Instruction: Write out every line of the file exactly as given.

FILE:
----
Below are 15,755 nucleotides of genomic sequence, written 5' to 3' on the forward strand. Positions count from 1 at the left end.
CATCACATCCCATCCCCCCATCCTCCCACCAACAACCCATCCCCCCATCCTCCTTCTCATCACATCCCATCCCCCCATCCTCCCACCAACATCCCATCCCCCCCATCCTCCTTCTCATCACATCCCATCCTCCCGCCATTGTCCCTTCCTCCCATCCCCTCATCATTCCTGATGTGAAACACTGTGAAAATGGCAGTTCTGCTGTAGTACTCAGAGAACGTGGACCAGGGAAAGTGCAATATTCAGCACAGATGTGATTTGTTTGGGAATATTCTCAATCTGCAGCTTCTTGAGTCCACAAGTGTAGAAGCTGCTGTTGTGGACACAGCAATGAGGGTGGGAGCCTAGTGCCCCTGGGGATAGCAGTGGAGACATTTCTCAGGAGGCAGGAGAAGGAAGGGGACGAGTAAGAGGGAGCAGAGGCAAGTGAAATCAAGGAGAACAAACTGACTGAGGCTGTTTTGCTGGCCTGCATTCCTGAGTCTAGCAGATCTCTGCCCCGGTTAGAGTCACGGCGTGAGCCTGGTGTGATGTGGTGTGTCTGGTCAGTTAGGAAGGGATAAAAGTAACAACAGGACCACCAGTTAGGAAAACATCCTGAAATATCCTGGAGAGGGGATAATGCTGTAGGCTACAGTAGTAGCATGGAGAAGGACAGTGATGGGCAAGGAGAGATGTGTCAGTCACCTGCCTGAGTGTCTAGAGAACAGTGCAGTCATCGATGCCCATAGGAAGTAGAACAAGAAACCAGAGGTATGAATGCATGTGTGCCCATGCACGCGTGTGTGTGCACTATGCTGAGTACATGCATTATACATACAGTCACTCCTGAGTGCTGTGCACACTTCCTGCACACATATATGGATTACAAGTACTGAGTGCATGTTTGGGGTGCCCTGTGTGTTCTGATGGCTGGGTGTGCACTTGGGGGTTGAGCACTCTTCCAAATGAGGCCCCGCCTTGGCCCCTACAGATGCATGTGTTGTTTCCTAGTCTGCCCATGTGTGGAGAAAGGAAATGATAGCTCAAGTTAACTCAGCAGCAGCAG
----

Below are 15,755 nucleotides of genomic sequence, written 5' to 3' on the forward strand. Positions count from 1 at the left end.
CATCACATCCCATCCCCCCATCCTCCCACCAACAACCCATCCCCCCATCCTCCTTCTCATCACATCCCATCCCCCCATCCTCCCACCAACATCCCATCCCCCCCATCCTCCTTCTCATCACATCCCATCCTCCCGCCATTGTCCCTTCCTCCCATCCCCTCATCATTCCTGATGTGAAACACTGTGAAAATGGCAGTTCTGCTGTAGTACTCAGAGAACGTGGACCAGGGAAAGTGCAATATTCAGCACAGATGTGATTTGTTTGGGAATATTCTCAATCTGCAGCTTCTTGAGTCCACAAGTGTAGAAGCTGCTGTTGTGGACACAGCAATGAGGGTGGGAGCCTAGTGCCCCTGGGGATAGCAGTGGAGACATTTCTCAGGAGGCAGGAGAAGGAAGGGGACGAGTAAGAGGGAGCAGAGGCAAGTGAAATCAAGGAGAACAAACTGACTGAGGCTGTTTTGCTGGCCTGCATTCCTGAGTCTAGCAGATCTCTGCCCCGGTTAGAGTCACGGCGTGAGCCTGGTGTGATGTGGTGTGTCTGGTCAGTTAGGAAGGGATAAAAGTAACAACAGGACCACCAGTTAGGAAAACATCCTGAAATATCCTGGAGAGGGGATAATGCTGTAGGCTACAGTAGTAGCATGGAGAAGGACAGTGATGGGCAAGGAGAGATGTGTCAGTCACCTGCCTGAGTGTCTAGAGAACAGTGCAGTCATCGATGCCCATAGGAAGTAGAACAAGAAACCAGAGGTATGAATGCATGTGTGCCCATGCACGCGTGTGTGTGCACTATGCTGAGTACATGCATTATACATACAGTCACTCCTGAGTGCTGTGCACACTTCCTGCACACATATATGGATTACAAGTACTGAGTGCATGTTTGGGGTGCCCTGTGTGTTCTGATGGCTGGGTGTGCACTTGGGGGTTGAGCACTCTTCCAAATGAGGCCCCGCCTTGGCCCCTACAGATGCATGTGTTGTTTCCTAGTCTGCCCATGTGTGGAGAAAGGAAATGATAGCTCAAGTTAACTCAGCAGCAGCAG